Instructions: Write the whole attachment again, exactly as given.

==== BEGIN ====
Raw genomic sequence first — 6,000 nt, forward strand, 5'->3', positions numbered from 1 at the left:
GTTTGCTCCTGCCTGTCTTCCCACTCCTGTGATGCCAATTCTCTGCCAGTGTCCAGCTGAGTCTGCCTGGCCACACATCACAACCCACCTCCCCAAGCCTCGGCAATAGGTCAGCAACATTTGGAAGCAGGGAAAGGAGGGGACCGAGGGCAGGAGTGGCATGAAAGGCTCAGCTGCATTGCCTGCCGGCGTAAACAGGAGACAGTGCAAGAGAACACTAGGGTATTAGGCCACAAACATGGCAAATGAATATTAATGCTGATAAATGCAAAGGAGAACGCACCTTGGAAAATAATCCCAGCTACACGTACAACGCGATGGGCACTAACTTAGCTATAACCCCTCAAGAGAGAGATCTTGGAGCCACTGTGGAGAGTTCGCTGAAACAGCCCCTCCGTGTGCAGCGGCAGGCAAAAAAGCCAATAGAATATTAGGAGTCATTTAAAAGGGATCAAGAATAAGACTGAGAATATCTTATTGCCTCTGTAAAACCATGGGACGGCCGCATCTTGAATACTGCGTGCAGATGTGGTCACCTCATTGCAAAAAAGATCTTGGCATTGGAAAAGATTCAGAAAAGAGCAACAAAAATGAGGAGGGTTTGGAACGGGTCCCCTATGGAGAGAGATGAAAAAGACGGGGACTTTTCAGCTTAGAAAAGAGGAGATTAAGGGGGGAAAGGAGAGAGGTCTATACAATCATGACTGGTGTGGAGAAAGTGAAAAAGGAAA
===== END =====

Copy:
Raw genomic sequence first — 6,000 nt, forward strand, 5'->3', positions numbered from 1 at the left:
GTTTGCTCCTGCCTGTCTTCCCACTCCTGTGATGCCAATTCTCTGCCAGTGTCCAGCTGAGTCTGCCTGGCCACACATCACAACCCACCTCCCCAAGCCTCGGCAATAGGTCAGCAACATTTGGAAGCAGGGAAAGGAGGGGACCGAGGGCAGGAGTGGCATGAAAGGCTCAGCTGCATTGCCTGCCGGCGTAAACAGGAGACAGTGCAAGAGAACACTAGGGTATTAGGCCACAAACATGGCAAATGAATATTAATGCTGATAAATGCAAAGGAGAACGCACCTTGGAAAATAATCCCAGCTACACGTACAACGCGATGGGCACTAACTTAGCTATAACCCCTCAAGAGAGAGATCTTGGAGCCACTGTGGAGAGTTCGCTGAAACAGCCCCTCCGTGTGCAGCGGCAGGCAAAAAAGCCAATAGAATATTAGGAGTCATTTAAAAGGGATCAAGAATAAGACTGAGAATATCTTATTGCCTCTGTAAAACCATGGGACGGCCGCATCTTGAATACTGCGTGCAGATGTGGTCACCTCATTGCAAAAAAGATCTTGGCATTGGAAAAGATTCAGAAAAGAGCAACAAAAATGAGGAGGGTTTGGAACGGGTCCCCTATGGAGAGAGATGAAAAAGACGGGGACTTTTCAGCTTAGAAAAGAGGAGATTAAGGGGGGAAAGGAGAGAGGTCTATACAATCATGACTGGTGTGGAGAAAGTGAAAAAGGAAA